Augustus Emmett Maxwell, Emmett’s grandfather and Evelyn Croom Maxwell’s father, 1903. Photo courtesy of Elizabeth Meade Howard, reproduced with permission.

Walter told me that people commented to Uncle Evelyn how much I am like Uncle Evelyn’s father, my Grandfather Maxwell, in appearance and demeanor, and that might have something to do with it. You see, my mother was the apple of my grandfather’s eye; after her death in 1891, Grandfather Maxwell took special interest in me, writing me letters, advising me.

When Grandfather Maxwell moved to Chipley in 1903, so my father could take care of him as his health declined, Grandfather told me that he’d also did so in the hopes of seeing me more often, coming home during semester breaks from Stetson.

For awhile, Uncle Evelyn had the impression I was morally untethered; word got back to him through the family grapevine about what happened in Sterling. He’s not a teetotaler, but he does think people who cannot drink alcohol moderately are at fault somehow, psychologically or spiritually. He’s assigned men with drinking problems to Chattahoochie, where God knows what happens to those fellows behind closed doors. But he’s giving me another chance. Here’s what happened:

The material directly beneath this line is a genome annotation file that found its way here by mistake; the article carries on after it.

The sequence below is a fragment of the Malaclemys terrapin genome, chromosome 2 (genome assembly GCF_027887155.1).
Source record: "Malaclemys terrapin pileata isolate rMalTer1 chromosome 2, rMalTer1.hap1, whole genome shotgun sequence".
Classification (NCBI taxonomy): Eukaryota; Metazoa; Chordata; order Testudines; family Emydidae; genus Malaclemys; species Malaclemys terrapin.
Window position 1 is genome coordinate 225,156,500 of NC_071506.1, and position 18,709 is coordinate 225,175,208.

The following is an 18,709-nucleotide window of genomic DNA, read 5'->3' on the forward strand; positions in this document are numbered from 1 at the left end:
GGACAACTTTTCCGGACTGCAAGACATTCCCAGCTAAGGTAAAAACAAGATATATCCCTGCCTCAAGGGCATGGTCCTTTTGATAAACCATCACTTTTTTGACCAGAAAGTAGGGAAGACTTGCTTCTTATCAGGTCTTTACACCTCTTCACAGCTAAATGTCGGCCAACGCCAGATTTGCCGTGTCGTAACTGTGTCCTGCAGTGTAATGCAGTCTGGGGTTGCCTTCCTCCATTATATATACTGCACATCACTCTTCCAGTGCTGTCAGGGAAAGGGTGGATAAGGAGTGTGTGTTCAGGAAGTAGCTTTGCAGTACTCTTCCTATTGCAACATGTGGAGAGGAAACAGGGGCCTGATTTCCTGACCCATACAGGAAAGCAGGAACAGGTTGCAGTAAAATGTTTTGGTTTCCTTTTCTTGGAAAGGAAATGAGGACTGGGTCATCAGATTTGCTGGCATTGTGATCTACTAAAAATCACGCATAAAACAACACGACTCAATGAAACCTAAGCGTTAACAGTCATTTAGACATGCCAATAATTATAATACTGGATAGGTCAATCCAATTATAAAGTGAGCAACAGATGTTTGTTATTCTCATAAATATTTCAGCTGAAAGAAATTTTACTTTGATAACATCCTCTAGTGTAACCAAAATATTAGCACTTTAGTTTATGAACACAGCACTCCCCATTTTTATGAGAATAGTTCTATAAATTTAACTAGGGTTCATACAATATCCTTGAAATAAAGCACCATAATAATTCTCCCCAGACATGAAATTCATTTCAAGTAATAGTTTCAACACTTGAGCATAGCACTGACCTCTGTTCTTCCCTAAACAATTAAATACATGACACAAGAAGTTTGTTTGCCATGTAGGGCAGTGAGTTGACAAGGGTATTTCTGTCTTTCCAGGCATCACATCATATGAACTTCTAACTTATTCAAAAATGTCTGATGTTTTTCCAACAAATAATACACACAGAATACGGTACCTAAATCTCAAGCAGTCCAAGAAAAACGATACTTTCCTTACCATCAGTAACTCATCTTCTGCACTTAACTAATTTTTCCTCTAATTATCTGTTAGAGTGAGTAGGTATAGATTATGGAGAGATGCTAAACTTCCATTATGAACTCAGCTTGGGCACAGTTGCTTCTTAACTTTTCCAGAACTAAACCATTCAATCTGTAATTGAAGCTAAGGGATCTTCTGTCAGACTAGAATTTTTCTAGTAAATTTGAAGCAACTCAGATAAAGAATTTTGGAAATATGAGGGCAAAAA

I saw Uncle Maxwell yesterday, and he told me that he approved of my work ethic. That was the extent of the interaction with him: Brief, brusque, to the point, without excessive words or sentences. Unless you know Uncle Maxwell, his words and behavior can be off-putting. But oh! I know Uncle Maxwell — and his words to me was his hard-won stamp of approval!

I pick up a piece of paper on my desk; I scan it. I pick up my pen and I draw a line through Uncle Evelyn’s name, and I smile to myself with satisfaction. I also draw a line through Billy Crawford’s names — that one was fairly easy. He bought the image I was trying to convey.

Little does Walter really know yet, or anyone else, that I do have a goal. Part of that goal is maintaining an image of a humbled, teachable, polite, hard-working young man who wants what every other fellow wants in this world — but oh — I want more. I want more than what Cephas has. I want more than what Walter has. I want to show them all. I never want to feel shamed again.

So far, my grand scheme is working just fine. I’m keeping it to myself, though.

The light in Walter’s office has switched off; I look up as he opens his office door, briefcase in hand.

“You about finished for the day, Emmett?”

“Yep. All done for today” I say, as I tuck my list into my own briefcase.

Categories: Book Congressman Family Florida History In Emmett's Words

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Communication, Arts, and the Humanities
The University of Maryland Global Campus